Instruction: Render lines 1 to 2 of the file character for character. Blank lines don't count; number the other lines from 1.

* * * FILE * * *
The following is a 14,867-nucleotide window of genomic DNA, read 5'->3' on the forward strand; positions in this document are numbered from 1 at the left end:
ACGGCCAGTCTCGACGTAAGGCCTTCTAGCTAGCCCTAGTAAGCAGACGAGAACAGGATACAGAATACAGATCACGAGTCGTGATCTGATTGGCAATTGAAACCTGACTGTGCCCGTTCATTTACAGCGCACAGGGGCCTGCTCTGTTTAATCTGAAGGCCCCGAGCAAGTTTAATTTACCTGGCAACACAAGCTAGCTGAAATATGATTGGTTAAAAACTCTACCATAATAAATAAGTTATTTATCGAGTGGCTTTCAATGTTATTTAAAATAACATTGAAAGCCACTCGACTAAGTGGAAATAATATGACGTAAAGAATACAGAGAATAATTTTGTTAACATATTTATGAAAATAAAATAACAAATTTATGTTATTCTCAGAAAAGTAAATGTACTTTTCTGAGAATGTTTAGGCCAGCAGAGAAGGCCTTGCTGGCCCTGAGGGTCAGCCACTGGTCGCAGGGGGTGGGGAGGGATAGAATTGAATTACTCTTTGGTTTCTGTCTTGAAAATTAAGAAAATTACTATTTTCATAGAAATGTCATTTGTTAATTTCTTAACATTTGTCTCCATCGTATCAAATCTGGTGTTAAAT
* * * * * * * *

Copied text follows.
The following is a 14,867-nucleotide window of genomic DNA, read 5'->3' on the forward strand; positions in this document are numbered from 1 at the left end:
ACGGCCAGTCTCGACGTAAGGCCTTCTAGCTAGCCCTAGTAAGCAGACGAGAACAGGATACAGAATACAGATCACGAGTCGTGATCTGATTGGCAATTGAAACCTGACTGTGCCCGTTCATTTACAGCGCACAGGGGCCTGCTCTGTTTAATCTGAAGGCCCCGAGCAAGTTTAATTTACCTGGCAACACAAGCTAGCTGAAATATGATTGGTTAAAAACTCTACCATAATAAATAAGTTATTTATCGAGTGGCTTTCAATGTTATTTAAAATAACATTGAAAGCCACTCGACTAAGTGGAAATAATATGACGTAAAGAATACAGAGAATAATTTTGTTAACATATTTATGAAAATAAAATAACAAATTTATGTTATTCTCAGAAAAGTAAATGTACTTTTCTGAGAATGTTTAGGCCAGCAGAGAAGGCCTTGCTGGCCCTGAGGGTCAGCCACTGGTCGCAGGGGGTGGGGAGGGATAGAATTGAATTACTCTTTGGTTTCTGTCTTGAAAATTAAGAAAATTACTATTTTCATAGAAATGTCATTTGTTAATTTCTTAACATTTGTCTCCATCGTATCAAATCTGGTGTTAAAT